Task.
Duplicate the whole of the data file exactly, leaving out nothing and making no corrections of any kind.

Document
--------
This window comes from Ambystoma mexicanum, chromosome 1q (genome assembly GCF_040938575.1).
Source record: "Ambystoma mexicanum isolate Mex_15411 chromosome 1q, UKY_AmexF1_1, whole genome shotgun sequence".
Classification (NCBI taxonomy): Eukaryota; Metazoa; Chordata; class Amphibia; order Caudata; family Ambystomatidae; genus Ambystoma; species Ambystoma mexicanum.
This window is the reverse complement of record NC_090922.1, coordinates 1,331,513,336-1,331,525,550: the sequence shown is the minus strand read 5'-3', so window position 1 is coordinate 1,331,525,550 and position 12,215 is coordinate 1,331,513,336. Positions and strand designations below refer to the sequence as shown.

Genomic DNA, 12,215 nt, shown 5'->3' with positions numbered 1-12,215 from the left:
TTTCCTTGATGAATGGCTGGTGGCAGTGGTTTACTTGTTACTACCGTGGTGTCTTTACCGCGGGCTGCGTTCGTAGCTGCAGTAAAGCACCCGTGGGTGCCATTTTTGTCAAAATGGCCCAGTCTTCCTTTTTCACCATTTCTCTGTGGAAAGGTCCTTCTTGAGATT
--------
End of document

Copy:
This window comes from Ambystoma mexicanum, chromosome 1q (genome assembly GCF_040938575.1).
Source record: "Ambystoma mexicanum isolate Mex_15411 chromosome 1q, UKY_AmexF1_1, whole genome shotgun sequence".
Classification (NCBI taxonomy): Eukaryota; Metazoa; Chordata; class Amphibia; order Caudata; family Ambystomatidae; genus Ambystoma; species Ambystoma mexicanum.
This window is the reverse complement of record NC_090922.1, coordinates 1,331,513,336-1,331,525,550: the sequence shown is the minus strand read 5'-3', so window position 1 is coordinate 1,331,525,550 and position 12,215 is coordinate 1,331,513,336. Positions and strand designations below refer to the sequence as shown.

Genomic DNA, 12,215 nt, shown 5'->3' with positions numbered 1-12,215 from the left:
TTTCCTTGATGAATGGCTGGTGGCAGTGGTTTACTTGTTACTACCGTGGTGTCTTTACCGCGGGCTGCGTTCGTAGCTGCAGTAAAGCACCCGTGGGTGCCATTTTTGTCAAAATGGCCCAGTCTTCCTTTTTCACCATTTCTCTGTGGAAAGGTCCTTCTTGAGATT